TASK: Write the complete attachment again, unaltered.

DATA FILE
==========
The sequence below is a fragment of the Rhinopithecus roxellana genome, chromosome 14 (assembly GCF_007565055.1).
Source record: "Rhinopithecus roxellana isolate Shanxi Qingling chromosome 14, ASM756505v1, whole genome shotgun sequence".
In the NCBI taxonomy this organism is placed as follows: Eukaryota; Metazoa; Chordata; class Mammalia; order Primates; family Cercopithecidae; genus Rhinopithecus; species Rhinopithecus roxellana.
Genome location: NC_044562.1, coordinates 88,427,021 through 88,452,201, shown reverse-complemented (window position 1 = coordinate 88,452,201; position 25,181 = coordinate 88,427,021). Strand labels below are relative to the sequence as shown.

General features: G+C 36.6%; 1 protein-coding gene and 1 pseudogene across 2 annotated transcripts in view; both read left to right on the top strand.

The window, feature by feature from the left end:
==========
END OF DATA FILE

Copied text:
The sequence below is a fragment of the Rhinopithecus roxellana genome, chromosome 14 (assembly GCF_007565055.1).
Source record: "Rhinopithecus roxellana isolate Shanxi Qingling chromosome 14, ASM756505v1, whole genome shotgun sequence".
In the NCBI taxonomy this organism is placed as follows: Eukaryota; Metazoa; Chordata; class Mammalia; order Primates; family Cercopithecidae; genus Rhinopithecus; species Rhinopithecus roxellana.
Genome location: NC_044562.1, coordinates 88,427,021 through 88,452,201, shown reverse-complemented (window position 1 = coordinate 88,452,201; position 25,181 = coordinate 88,427,021). Strand labels below are relative to the sequence as shown.

General features: G+C 36.6%; 1 protein-coding gene and 1 pseudogene across 2 annotated transcripts in view; both read left to right on the top strand.

The window, feature by feature from the left end: